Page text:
Actually, only two-thirds of the water flowing through the 45 miles of purple pipelines extending from the regional treatment plant to the farms is recycled; water is still being pumped from the aquifers. But because less groundwater comes from the supplemental wells, seawater intrusion has slowed 30 to 40 percent. "We've been in operation now for about 11 years," Israel says. "That's about 40 billion gallons of water that hasn't been pumped out of the ground."
But plans are afoot to make the water system in Monterey County even more efficient.
In a given year, only about 60 percent of the water entering the regional treatment plant is recycled and distributed to the Castroville farms. While urban sewage enters the facility at a steady pace throughout the year, a farmer's demand for water is not so linear.
From October to February, when fewer crops are growing and winter storms pass through the region, the demand for recycled water is so low that the facility must release excess treated water to Monterey Bay through an outfall pipe that extends 2 miles offshore. During the summer, the opposite occurs. "In the summer time, the farmers use every drop of water we can produce," Israel says. But since the growers need more water than the 12 contributing coastal municipalities can produce in sewage, the groundwater pumping continues — albeit to a smaller degree.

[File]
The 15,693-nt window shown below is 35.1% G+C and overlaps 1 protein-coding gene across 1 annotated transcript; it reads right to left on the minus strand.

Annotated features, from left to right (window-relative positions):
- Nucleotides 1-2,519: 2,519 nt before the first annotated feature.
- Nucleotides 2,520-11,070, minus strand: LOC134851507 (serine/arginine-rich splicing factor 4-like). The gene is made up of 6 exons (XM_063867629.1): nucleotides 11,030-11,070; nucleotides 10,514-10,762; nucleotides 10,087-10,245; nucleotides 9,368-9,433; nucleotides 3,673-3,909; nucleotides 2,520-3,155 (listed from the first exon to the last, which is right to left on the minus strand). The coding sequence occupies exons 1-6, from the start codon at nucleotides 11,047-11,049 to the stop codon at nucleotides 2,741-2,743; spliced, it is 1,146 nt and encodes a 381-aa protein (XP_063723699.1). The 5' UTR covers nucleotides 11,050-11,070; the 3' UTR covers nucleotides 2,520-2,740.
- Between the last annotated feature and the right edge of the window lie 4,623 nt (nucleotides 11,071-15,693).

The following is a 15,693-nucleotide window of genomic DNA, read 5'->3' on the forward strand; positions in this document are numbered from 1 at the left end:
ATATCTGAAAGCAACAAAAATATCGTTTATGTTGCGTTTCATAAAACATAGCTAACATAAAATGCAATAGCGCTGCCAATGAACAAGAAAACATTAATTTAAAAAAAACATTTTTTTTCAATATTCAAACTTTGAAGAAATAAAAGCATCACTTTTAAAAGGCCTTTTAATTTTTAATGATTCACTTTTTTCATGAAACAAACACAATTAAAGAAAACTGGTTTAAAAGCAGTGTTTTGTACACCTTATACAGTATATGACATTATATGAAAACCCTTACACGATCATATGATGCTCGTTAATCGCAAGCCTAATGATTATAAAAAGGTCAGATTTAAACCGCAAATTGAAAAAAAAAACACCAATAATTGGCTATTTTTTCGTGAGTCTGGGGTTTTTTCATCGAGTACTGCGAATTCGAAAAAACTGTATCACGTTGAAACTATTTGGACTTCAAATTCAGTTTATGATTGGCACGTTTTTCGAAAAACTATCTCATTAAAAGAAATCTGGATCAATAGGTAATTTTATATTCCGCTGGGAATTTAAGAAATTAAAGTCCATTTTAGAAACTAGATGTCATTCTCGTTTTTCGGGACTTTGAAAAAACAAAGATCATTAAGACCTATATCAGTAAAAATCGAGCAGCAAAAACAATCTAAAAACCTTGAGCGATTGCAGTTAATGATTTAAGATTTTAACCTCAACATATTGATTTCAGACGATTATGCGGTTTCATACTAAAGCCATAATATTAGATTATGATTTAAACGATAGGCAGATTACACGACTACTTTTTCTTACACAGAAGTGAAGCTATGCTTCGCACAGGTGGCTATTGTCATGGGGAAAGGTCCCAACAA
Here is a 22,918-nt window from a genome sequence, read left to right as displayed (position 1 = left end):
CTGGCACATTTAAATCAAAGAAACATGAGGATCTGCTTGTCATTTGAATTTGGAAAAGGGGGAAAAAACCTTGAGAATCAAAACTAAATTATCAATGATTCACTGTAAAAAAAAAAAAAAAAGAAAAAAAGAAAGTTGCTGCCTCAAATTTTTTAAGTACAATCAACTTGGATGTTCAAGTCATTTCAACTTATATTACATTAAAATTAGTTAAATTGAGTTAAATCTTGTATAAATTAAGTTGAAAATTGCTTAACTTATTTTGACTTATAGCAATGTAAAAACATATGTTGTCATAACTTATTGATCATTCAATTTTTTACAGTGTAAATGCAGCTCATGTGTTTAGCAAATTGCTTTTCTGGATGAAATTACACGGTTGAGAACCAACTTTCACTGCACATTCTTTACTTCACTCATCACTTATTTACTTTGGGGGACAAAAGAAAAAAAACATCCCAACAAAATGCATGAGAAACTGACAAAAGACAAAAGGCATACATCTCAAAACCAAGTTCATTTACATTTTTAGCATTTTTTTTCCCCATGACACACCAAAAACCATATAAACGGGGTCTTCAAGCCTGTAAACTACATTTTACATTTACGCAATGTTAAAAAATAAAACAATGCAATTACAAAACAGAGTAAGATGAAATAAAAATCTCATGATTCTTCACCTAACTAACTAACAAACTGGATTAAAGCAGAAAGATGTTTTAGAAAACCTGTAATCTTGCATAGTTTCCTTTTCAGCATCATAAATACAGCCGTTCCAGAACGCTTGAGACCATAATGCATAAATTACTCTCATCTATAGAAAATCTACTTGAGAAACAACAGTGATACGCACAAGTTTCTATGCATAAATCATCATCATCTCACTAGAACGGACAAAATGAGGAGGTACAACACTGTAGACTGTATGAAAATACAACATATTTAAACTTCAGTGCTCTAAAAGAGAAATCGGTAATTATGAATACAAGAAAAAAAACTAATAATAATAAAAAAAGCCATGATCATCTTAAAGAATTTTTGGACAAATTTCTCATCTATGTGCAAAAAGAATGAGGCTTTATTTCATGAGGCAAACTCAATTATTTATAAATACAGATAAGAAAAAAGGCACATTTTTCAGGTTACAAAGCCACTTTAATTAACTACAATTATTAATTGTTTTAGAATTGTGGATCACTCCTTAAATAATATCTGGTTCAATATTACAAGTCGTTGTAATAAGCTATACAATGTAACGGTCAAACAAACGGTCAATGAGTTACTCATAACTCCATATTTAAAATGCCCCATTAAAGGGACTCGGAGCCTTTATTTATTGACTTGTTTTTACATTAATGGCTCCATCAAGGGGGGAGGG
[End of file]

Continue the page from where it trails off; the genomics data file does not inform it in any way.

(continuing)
Israel does expect the amount of sewage water coming to the recycling plant to increase over time as Salinas and the other Monterey communities grow and the civilian redevelopment of Fort Ord, a former U.S. Army post closed in 1994, resumes. "Once the economy turns around and the developers believe they can sell houses again, I believe there's going to be about 6,000 new homes built," he says. "That's going to mean more sewage, and we'll be able to supply more water to the growers." But the Monterey water pollution control agency knows this additional water won't be sufficient for the growers' summer needs. In fact, the growing municipal water use means more groundwater will be pumped.